Wednesday, July 30, 2014 | 1:29 p.m.
A sweeping lands bill for Northern Nevada that had a bleak outlook in Congress just a few months ago suddenly has new life.
Legislation to create up to 71,500 acres of wilderness and set up 23,000 more for economic development passed a key House panel with unanimous consent today.
“It’s not hyperbole to say this is a historic package for lands bills for Northern Nevada,” said Brian Baluta, a spokesperson for Rep. Mark Amodei, a Republican representing Northern Nevada.
The successful committee vote sets up the potential for the bills to pass the House as soon as Congress comes back from its five-week break.
“It really is an example that when we get together in a bipartisan way, we can actually accomplish something,” said Rep. Steven Horsford, a North Las Vegas Democrat who represents part of Lyon County.
The residents in the county, one of the most economically depressed in the state, could benefit from as many as 1,000 jobs from a new copper mine if Congress approves the lands package. In exchange for selling 10,000 acres of federal land to the city of Yerington for the mine, the bill creates wilderness in the Wokova Forest.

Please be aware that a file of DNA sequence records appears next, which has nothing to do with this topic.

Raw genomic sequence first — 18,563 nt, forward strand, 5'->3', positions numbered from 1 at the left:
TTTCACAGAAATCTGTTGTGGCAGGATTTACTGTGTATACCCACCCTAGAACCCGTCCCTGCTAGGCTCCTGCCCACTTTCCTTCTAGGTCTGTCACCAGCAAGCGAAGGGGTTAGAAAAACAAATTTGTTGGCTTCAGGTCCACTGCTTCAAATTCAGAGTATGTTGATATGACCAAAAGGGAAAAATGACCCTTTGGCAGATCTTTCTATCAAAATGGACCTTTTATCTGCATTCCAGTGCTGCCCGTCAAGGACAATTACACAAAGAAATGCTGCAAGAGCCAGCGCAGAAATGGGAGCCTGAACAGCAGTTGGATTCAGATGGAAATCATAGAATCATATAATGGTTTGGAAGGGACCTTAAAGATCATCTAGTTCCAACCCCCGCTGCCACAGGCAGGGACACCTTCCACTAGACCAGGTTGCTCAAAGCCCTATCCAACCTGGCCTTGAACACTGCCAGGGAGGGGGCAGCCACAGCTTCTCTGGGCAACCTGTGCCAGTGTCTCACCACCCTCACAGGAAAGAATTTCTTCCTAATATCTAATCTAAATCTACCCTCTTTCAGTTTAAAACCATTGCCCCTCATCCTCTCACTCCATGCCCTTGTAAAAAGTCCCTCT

But it wasn’t always smooth sailing. The lands packages were held up in the House Natural Resources Committee in January when Republicans, who lead the committee, changed the bills so much that Democrats — especially Senate Majority Leader Harry Reid — couldn’t support it.
They altered language that would, in effect, prevent Congress from creating anymore wilderness in the future.
Lands bills have been tricky in the Republican-controlled House, in part because some conservatives oppose the transferring of or creation of federal land.
But Nevada lawmakers were determined to find a compromise. Amodei, Horsford and Nevada’s senators negotiated behind the scenes to find a deal.
Today’s vote in committee was evidence they had found one — but in the unpredictable world that is Congress, no one in Nevada’s delegation is exhaling yet.
“I’m not happy until I see it passed by both chambers and signed by the president,” Horsford said.